China finds a new use for coal? A bit of blacking on Kim Jong Un’s face
Will coal – North Korea’s wealth, strength and sustenance – prove to weaken its leader? Today, (Feb 19) China’s suspension of coal imports from North Korea comes into effect. The suspension will last until the end of the year and the regime Pyongyang is likely to feel the pain of poverty.
For coal is the hermit kingdom’s largest export item. Even someone as ruthless (and Trump-like in his terrifying unpredictability) as North Korea’s Kim Jong Un will probably care when the money pipeline runs dry.
If it does.
Consider what happened when China last said it would penalise North Korea by banning coal imports. The volume of coal imports actually rose 12 per cent! That was because the April ban made exceptions for deliveries intended for the “people’s well-being”, which meant that traders continued to do their business and huge quantities of coal continued to be bought and sold.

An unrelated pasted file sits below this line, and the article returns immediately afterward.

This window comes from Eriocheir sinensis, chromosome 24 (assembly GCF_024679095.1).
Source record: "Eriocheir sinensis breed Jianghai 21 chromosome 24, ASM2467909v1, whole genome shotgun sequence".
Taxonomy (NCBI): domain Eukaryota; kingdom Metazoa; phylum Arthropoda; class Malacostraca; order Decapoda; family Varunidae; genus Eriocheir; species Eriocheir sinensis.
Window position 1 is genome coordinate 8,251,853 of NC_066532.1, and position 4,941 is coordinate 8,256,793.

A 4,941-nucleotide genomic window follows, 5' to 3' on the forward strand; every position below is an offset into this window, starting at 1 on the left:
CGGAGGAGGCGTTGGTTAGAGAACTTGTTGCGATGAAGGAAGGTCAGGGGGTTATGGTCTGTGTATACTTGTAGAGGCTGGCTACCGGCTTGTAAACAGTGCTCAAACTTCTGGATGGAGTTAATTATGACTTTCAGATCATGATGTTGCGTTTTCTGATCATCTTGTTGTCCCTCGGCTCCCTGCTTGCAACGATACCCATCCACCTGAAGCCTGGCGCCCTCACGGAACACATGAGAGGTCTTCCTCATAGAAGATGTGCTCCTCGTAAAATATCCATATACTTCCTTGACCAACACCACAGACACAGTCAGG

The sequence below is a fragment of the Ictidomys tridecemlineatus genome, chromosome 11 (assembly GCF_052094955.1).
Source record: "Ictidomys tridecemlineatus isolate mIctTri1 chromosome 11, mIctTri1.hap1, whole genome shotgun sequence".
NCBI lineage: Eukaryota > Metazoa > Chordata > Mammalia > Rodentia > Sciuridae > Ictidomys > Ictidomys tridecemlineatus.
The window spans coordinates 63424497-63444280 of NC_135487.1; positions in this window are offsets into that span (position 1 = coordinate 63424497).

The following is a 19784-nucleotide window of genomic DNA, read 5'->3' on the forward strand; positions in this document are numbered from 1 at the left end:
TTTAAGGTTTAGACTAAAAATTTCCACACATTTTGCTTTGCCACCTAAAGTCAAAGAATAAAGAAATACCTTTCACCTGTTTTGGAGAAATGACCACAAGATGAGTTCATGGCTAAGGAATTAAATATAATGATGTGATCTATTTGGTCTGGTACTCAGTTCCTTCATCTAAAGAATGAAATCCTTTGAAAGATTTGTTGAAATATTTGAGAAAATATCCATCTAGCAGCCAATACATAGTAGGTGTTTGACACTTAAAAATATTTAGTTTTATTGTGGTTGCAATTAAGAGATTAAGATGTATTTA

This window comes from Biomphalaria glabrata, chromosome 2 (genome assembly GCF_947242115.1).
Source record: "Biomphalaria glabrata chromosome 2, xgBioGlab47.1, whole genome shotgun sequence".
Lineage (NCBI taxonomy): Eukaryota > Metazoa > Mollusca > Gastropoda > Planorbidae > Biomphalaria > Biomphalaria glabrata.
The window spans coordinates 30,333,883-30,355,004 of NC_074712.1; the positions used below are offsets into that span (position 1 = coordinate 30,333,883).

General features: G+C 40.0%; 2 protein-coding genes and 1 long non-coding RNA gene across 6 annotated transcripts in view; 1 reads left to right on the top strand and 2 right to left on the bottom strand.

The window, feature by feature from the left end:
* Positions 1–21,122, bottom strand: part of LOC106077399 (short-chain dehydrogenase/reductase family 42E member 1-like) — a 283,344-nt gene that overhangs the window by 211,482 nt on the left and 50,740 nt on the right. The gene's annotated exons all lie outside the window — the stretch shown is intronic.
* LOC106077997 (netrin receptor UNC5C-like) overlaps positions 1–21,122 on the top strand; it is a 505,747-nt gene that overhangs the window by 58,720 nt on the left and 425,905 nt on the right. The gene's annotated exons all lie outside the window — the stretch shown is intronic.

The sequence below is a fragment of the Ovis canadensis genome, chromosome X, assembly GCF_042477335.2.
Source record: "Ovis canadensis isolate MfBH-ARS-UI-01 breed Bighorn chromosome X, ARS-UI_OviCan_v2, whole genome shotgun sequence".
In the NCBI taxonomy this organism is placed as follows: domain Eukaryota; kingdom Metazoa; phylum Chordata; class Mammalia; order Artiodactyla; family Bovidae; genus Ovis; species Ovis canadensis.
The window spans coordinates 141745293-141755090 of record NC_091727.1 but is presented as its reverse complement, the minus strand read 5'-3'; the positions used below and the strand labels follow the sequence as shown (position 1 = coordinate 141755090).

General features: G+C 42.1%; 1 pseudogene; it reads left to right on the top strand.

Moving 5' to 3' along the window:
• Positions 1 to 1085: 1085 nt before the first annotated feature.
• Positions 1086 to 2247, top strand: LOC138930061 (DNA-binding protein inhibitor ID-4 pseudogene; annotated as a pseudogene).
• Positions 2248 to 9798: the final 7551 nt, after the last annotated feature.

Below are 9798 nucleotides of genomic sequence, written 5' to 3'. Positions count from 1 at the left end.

But now China seems newly resolute about implementing November’s United Nations Security Council resolution that tightened sanctions against Kim Jong Un’s regime.
That said, effective implementation of a coal import-ban will affect China too.
It is an energy-hungry country. North Korea is its fourth-biggest supplier of coal. How will it cover the shortfall?
Is the apparent hardness Beijing’s stated resolve towards Pyongyang real? International Relations professor Wang Weimin of Shanghai’s Fudan University is quoted by The Washington Post to say that sympathy for North Korea’s national security concerns had disappeared in Beijing, and “blood ties” between the countries had been broken. “If we choose an ally that can’t be tamed, we might become the biggest loser,” he said. “That’s why we are more and more strict with North Korea. Now self-interest is central. We won’t pay attention to North Korea’s interests anymore.”